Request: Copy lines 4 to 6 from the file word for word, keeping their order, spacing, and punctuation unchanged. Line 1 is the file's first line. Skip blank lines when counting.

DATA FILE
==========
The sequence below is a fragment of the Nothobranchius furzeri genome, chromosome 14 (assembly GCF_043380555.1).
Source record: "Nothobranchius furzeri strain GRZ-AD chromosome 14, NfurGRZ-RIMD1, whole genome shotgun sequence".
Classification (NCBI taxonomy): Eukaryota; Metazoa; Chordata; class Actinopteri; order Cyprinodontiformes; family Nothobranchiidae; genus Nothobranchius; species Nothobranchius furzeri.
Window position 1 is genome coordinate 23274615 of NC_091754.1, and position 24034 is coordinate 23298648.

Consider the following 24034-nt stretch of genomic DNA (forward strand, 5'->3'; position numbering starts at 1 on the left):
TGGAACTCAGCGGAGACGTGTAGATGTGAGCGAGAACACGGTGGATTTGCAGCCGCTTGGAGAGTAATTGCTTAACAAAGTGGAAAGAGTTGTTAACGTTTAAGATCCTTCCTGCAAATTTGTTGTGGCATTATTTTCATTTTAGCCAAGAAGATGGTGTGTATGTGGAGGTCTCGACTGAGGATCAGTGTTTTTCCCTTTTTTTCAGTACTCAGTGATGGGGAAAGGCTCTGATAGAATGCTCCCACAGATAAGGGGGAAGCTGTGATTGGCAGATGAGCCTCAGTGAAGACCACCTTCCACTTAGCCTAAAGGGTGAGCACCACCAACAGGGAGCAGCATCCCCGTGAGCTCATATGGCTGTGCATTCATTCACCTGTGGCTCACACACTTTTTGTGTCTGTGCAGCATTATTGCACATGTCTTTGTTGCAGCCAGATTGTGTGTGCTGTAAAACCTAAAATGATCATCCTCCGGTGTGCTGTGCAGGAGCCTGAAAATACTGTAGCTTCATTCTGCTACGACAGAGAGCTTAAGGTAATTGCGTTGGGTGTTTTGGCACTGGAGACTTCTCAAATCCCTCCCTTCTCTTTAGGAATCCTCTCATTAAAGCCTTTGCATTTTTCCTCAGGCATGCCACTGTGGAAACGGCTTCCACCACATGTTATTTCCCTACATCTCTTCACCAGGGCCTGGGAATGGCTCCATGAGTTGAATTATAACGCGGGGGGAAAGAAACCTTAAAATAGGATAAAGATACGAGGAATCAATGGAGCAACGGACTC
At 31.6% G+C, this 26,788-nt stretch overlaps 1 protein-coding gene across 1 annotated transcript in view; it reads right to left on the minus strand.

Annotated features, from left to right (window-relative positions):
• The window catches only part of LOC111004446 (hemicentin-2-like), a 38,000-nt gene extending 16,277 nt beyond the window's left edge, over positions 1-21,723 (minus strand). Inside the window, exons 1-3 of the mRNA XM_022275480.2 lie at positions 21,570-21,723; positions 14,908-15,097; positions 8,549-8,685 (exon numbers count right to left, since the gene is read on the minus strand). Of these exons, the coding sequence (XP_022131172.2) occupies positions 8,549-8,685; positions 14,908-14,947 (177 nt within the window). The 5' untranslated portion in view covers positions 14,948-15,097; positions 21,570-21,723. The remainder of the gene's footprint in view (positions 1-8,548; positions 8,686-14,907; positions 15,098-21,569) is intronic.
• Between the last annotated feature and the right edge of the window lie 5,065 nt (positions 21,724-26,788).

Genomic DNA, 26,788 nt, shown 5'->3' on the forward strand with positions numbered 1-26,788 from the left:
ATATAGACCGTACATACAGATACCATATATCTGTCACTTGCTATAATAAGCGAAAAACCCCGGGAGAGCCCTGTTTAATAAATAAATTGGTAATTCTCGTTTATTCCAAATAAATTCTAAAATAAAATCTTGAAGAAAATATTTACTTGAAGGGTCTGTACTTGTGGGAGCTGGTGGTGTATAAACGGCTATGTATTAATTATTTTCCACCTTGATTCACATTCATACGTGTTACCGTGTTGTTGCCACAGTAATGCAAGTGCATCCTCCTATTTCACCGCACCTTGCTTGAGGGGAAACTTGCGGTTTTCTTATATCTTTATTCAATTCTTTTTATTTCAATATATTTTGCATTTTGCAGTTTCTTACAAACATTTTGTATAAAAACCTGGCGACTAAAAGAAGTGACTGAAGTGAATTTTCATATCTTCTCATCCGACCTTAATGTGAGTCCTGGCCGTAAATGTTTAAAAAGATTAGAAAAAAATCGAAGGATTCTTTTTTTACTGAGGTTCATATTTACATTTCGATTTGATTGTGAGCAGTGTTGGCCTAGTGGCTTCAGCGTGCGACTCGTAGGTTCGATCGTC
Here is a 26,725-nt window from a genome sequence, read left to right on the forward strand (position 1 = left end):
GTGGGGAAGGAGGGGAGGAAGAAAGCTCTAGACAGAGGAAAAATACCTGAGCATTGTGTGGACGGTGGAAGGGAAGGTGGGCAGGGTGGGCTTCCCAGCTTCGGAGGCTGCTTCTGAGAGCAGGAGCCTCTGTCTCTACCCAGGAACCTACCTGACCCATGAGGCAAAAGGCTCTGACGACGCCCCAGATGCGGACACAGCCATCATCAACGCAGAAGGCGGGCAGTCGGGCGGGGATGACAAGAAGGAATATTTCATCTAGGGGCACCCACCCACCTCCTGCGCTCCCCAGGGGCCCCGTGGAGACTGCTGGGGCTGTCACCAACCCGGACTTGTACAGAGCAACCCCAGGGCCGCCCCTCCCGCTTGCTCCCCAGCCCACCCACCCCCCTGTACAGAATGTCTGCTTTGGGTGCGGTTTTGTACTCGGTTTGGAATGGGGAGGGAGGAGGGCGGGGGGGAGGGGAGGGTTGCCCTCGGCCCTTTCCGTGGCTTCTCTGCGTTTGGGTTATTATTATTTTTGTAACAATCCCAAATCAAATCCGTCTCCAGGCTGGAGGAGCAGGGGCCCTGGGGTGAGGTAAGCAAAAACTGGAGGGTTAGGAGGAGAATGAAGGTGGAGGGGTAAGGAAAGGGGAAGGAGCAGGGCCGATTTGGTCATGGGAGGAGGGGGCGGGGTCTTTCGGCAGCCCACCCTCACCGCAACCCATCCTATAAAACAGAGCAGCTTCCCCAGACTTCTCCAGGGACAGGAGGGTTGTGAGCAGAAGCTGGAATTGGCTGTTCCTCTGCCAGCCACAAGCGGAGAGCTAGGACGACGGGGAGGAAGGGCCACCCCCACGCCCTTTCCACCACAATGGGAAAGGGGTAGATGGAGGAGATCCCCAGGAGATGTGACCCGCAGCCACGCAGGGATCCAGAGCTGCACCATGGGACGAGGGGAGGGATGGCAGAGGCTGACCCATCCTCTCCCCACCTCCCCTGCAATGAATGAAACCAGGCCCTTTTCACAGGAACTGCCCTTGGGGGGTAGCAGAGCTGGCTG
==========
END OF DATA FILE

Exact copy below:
Window position 1 is genome coordinate 23274615 of NC_091754.1, and position 24034 is coordinate 23298648.

Consider the following 24034-nt stretch of genomic DNA (forward strand, 5'->3'; position numbering starts at 1 on the left):
TGGAACTCAGCGGAGACGTGTAGATGTGAGCGAGAACACGGTGGATTTGCAGCCGCTTGGAGAGTAATTGCTTAACAAAGTGGAAAGAGTTGTTAACGTTTAAGATCCTTCCTGCAAATTTGTTGTGGCATTATTTTCATTTTAGCCAAGAAGATGGTGTGTATGTGGAGGTCTCGACTGAGGATCAGTGTTTTTCCCTTTTTTTCAGTACTCAGTGATGGGGAAAGGCTCTGATAGAATGCTCCCACAGATAAGGGGGAAGCTGTGATTGGCAGATGAGCCTCAGTGAAGACCACCTTCCACTTAGCCTAAAGGGTGAGCACCACCAACAGGGAGCAGCATCCCCGTGAGCTCATATGGCTGTGCATTCATTCACCTGTGGCTCACACACTTTTTGTGTCTGTGCAGCATTATTGCACATGTCTTTGTTGCAGCCAGATTGTGTGTGCTGTAAAACCTAAAATGATCATCCTCCGGTGTGCTGTGCAGGAGCCTGAAAATACTGTAGCTTCATTCTGCTACGACAGAGAGCTTAAGGTAATTGCGTTGGGTGTTTTGGCACTGGAGACTTCTCAAATCCCTCCCTTCTCTTTAGGAATCCTCTCATTAAAGCCTTTGCATTTTTCCTCAGGCATGCCACTGTGGAAACGGCTTCCACCACATGTTATTTCCCTACATCTCTTCACCAGGGCCTGGGAATGGCTCCATGAGTTGAATTATAACGCGGGGGGAAAGAAACCTTAAAATAGGATAAAGATACGAGGAATCAATGGAGCAACGGACTC